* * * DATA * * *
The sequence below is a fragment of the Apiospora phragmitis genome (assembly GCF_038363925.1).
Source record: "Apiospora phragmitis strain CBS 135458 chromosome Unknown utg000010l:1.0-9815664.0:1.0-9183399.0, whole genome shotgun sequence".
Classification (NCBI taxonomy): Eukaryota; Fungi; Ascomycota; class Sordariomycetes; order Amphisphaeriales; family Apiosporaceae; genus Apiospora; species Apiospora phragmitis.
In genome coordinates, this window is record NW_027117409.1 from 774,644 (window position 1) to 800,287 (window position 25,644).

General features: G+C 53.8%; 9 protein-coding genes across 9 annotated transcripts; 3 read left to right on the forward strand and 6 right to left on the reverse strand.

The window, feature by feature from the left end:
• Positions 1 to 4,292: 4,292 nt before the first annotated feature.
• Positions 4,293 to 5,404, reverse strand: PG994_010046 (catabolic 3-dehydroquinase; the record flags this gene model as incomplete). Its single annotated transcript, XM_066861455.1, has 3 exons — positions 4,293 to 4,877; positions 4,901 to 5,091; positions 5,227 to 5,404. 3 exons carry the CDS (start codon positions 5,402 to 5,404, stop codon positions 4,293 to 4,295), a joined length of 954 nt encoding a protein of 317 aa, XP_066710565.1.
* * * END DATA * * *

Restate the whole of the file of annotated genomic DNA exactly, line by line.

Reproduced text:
The sequence below is a fragment of the Apiospora phragmitis genome (assembly GCF_038363925.1).
Source record: "Apiospora phragmitis strain CBS 135458 chromosome Unknown utg000010l:1.0-9815664.0:1.0-9183399.0, whole genome shotgun sequence".
Classification (NCBI taxonomy): Eukaryota; Fungi; Ascomycota; class Sordariomycetes; order Amphisphaeriales; family Apiosporaceae; genus Apiospora; species Apiospora phragmitis.
In genome coordinates, this window is record NW_027117409.1 from 774,644 (window position 1) to 800,287 (window position 25,644).

General features: G+C 53.8%; 9 protein-coding genes across 9 annotated transcripts; 3 read left to right on the forward strand and 6 right to left on the reverse strand.

The window, feature by feature from the left end:
• Positions 1 to 4,292: 4,292 nt before the first annotated feature.
• Positions 4,293 to 5,404, reverse strand: PG994_010046 (catabolic 3-dehydroquinase; the record flags this gene model as incomplete). Its single annotated transcript, XM_066861455.1, has 3 exons — positions 4,293 to 4,877; positions 4,901 to 5,091; positions 5,227 to 5,404. 3 exons carry the CDS (start codon positions 5,402 to 5,404, stop codon positions 4,293 to 4,295), a joined length of 954 nt encoding a protein of 317 aa, XP_066710565.1.